The game plan for congressional Republicans in 2018 isn’t all that complicated. Talk up the growing economy, while also highlighting the benefits of the tax cut legislation (More money in your pocket! Bonuses to workers!). Do good opposition research on Democratic challengers, hope Democrats nominate the weakest candidate out of these multi-candidate primaries and spend the fall tying those Democrats to Nancy Pelosi.
Bing. Bang. Done.
However, in the era of Donald Trump, nothing is ever simple. Many GOP members and strategists are content to finish the year without tackling some of the more substantive and difficult issues in front of them. The president, however, is not. Republicans in Congress know that the big things left on their plate — immigration, trade, guns — are also the things that divide the party. For example, plenty of Republicans privately breathed a sigh of relief when the Supreme Court passed on an opportunity to weigh in on the DACA issue. Now, there’s no need to take a tough vote on an issue that deeply divides the GOP before the midterms.
The president, of course, isn’t interested in just promoting the economy and tax cuts. The “deal-cutter-in-chief” wants to be able to deliver on promises he made on the campaign trail, with or without the help of the legislative body. He wants to promote his brand, even at the expense of the reputation of his party’s members in Congress. It wasn’t accidental, for example, that multiple times during the televised ‘discussion’ with members of Congress on gun policy, the president mentioned that while he was unintimidated by the NRA, members of his party were “afraid of the NRA.” This was a not-so-subtle reminder by Trump that he remains the outsider in Washington and the one politician who doesn’t owe anyone anything politically. His party, however, well, they are still part of the old, outdated and broken system. Of course, in promoting his ‘brand’ as separate (and better than) the Republican one, Trump only further divides and depresses support for the candidates who are on the ballot in 2018.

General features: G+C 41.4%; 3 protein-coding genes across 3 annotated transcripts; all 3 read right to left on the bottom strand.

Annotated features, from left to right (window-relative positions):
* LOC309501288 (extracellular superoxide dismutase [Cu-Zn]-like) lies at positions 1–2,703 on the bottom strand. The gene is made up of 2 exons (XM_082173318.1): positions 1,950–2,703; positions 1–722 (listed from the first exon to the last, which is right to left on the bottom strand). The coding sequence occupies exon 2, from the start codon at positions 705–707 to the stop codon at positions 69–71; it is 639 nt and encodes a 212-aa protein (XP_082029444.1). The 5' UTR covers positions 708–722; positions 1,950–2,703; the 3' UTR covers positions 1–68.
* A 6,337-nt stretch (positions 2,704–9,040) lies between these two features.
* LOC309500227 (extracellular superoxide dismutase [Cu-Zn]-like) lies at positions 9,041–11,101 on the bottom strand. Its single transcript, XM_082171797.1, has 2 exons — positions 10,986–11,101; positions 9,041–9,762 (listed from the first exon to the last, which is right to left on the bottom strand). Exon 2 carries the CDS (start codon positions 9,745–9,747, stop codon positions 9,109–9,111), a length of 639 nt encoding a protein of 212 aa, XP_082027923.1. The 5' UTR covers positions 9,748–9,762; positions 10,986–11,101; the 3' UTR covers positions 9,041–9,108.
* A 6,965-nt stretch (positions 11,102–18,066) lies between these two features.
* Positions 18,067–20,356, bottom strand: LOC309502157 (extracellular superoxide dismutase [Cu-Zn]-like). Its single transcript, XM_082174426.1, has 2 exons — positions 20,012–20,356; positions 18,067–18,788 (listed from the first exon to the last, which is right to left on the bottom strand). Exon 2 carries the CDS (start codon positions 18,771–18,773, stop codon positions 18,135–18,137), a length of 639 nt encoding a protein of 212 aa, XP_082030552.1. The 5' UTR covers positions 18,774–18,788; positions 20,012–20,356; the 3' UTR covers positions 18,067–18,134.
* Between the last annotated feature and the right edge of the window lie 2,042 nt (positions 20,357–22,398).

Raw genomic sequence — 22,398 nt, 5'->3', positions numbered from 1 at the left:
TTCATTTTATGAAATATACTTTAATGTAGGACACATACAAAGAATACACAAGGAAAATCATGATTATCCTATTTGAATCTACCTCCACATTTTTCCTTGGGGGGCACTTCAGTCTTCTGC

The trade issue is another one that allows Trump to distinguish himself from traditional GOP orthodoxy, and forces Republicans in Congress to choose between sticking with their economic ideology, or risk disappointing their voters who want to see Trump’s vision and promises fulfilled. A new poll from Quinnipiac University illustrates this tension. While just 31 percent of Americans support imposing a 25 percent tariff on steel imports and a 10 percent tariff on aluminum, almost two-thirds of Republicans are supportive (58 percent).
In midterm elections, the president’s job has typically been to do whatever he can to help his party. Talk up the good stuff. Downplay the bad stuff. Go on the campaign trail for candidates who want you. Stay in the background if they don’t want you. This president, of course, isn’t interested in reprising this traditional role. Even though he isn’t on the ballot, Trump wants to be the center of attention. This is why it’s going to be hard for Republicans, no matter how much they try, to keep the focus on taxes and the economy instead of Trump and the controversy.
Image: AP Photo/J. Scott Applewhite